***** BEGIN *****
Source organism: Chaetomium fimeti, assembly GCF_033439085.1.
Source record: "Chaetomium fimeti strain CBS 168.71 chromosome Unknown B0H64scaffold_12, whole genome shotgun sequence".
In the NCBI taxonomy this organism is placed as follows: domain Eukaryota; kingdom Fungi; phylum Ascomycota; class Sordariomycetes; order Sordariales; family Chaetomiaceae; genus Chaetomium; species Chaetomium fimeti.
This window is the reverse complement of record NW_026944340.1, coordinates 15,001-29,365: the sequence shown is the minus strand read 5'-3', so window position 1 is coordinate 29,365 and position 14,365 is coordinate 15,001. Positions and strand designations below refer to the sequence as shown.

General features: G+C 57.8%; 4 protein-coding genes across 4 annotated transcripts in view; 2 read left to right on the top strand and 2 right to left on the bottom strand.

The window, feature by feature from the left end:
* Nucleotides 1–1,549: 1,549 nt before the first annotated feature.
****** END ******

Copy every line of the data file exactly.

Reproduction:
Source organism: Chaetomium fimeti, assembly GCF_033439085.1.
Source record: "Chaetomium fimeti strain CBS 168.71 chromosome Unknown B0H64scaffold_12, whole genome shotgun sequence".
In the NCBI taxonomy this organism is placed as follows: domain Eukaryota; kingdom Fungi; phylum Ascomycota; class Sordariomycetes; order Sordariales; family Chaetomiaceae; genus Chaetomium; species Chaetomium fimeti.
This window is the reverse complement of record NW_026944340.1, coordinates 15,001-29,365: the sequence shown is the minus strand read 5'-3', so window position 1 is coordinate 29,365 and position 14,365 is coordinate 15,001. Positions and strand designations below refer to the sequence as shown.

General features: G+C 57.8%; 4 protein-coding genes across 4 annotated transcripts in view; 2 read left to right on the top strand and 2 right to left on the bottom strand.

The window, feature by feature from the left end:
* Nucleotides 1–1,549: 1,549 nt before the first annotated feature.